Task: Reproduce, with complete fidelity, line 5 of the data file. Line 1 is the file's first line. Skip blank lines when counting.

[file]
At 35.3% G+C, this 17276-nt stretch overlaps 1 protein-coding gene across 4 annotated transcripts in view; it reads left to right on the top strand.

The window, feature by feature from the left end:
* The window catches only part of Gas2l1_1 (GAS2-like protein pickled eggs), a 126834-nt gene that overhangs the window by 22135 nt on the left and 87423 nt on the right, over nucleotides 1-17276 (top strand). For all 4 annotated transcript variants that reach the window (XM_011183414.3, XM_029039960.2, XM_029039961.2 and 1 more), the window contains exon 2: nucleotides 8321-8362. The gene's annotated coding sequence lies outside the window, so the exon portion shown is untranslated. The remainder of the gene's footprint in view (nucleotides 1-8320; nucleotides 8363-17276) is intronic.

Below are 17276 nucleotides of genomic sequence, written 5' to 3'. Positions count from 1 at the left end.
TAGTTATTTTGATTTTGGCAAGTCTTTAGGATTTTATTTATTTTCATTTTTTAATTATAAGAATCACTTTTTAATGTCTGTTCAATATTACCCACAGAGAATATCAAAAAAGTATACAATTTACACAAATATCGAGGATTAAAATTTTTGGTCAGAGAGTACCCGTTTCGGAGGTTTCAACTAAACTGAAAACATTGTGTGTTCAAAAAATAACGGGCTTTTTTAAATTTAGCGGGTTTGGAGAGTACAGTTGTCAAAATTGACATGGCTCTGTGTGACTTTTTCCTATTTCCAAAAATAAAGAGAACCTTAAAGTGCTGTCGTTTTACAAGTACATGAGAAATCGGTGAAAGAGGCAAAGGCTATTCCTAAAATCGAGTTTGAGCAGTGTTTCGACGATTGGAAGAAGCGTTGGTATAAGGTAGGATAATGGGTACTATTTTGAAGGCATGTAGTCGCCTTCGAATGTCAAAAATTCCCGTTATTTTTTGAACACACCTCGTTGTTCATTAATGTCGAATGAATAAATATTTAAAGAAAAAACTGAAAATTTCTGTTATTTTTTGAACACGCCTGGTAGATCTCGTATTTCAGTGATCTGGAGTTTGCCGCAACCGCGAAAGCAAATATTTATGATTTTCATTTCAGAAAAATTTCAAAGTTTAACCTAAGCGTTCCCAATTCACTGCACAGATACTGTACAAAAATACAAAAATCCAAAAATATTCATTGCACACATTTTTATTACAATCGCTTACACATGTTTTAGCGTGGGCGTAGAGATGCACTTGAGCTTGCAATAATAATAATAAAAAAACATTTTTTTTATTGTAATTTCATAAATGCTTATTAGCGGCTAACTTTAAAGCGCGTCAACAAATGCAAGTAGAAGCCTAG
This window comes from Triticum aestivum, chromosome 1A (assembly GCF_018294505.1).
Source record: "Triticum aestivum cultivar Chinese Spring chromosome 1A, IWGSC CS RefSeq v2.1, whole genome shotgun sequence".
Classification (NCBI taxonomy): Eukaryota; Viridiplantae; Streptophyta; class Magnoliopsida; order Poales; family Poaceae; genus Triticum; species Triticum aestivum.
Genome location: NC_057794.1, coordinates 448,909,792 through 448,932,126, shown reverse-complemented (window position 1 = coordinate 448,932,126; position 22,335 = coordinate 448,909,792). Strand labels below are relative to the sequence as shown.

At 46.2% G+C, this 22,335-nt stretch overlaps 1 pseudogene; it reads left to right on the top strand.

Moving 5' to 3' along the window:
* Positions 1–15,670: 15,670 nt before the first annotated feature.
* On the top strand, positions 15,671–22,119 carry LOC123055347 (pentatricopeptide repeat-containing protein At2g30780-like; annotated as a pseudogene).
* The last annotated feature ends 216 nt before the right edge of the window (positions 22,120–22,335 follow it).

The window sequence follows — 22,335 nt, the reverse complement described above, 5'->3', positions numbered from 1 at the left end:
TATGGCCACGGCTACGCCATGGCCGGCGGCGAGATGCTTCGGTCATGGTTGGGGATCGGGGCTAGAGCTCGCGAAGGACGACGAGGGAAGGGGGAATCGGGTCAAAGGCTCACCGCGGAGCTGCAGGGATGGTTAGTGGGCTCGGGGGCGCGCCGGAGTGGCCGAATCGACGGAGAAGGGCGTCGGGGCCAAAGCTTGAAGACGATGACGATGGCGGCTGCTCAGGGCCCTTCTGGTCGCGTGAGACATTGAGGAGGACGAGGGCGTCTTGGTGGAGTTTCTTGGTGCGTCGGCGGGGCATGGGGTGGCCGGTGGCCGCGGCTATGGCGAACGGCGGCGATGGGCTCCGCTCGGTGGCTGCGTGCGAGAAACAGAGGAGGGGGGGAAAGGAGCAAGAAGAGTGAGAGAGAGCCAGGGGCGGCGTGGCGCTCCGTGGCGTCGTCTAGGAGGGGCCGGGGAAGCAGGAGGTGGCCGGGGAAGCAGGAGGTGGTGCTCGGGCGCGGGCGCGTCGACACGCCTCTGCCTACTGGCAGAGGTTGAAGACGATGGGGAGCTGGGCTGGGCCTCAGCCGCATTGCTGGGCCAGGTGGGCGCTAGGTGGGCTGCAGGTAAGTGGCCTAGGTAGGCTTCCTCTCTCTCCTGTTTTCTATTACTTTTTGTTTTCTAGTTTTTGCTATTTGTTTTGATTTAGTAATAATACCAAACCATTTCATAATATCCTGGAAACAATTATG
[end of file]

TAGTTATTTTGATTTTGGCAAGTCTTTAGGATTTTATTTATTTTCATTTTTTAATTATAAGAATCACTTTTTAATGTCTGTTCAATATTACCCACAGAGAATATCAAAAAAGTATACAATTTACACAAATATCGAGGATTAAAATTTTTGGTCAGAGAGTACCCGTTTCGGAGGTTTCAACTAAACTGAAAACATTGTGTGTTCAAAAAATAACGGGCTTTTTTAAATTTAGCGGGTTTGGAGAGTACAGTTGTCAAAATTGACATGGCTCTGTGTGACTTTTTCCTATTTCCAAAAATAAAGAGAACCTTAAAGTGCTGTCGTTTTACAAGTACATGAGAAATCGGTGAAAGAGGCAAAGGCTATTCCTAAAATCGAGTTTGAGCAGTGTTTCGACGATTGGAAGAAGCGTTGGTATAAGGTAGGATAATGGGTACTATTTTGAAGGCATGTAGTCGCCTTCGAATGTCAAAAATTCCCGTTATTTTTTGAACACACCTCGTTGTTCATTAATGTCGAATGAATAAATATTTAAAGAAAAAACTGAAAATTTCTGTTATTTTTTGAACACGCCTGGTAGATCTCGTATTTCAGTGATCTGGAGTTTGCCGCAACCGCGAAAGCAAATATTTATGATTTTCATTTCAGAAAAATTTCAAAGTTTAACCTAAGCGTTCCCAATTCACTGCACAGATACTGTACAAAAATACAAAAATCCAAAAATATTCATTGCACACATTTTTATTACAATCGCTTACACATGTTTTAGCGTGGGCGTAGAGATGCACTTGAGCTTGCAATAATAATAATAAAAAAACATTTTTTTTATTGTAATTTCATAAATGCTTATTAGCGGCTAACTTTAAAGCGCGTCAACAAATGCAAGTAGAAGCCTAG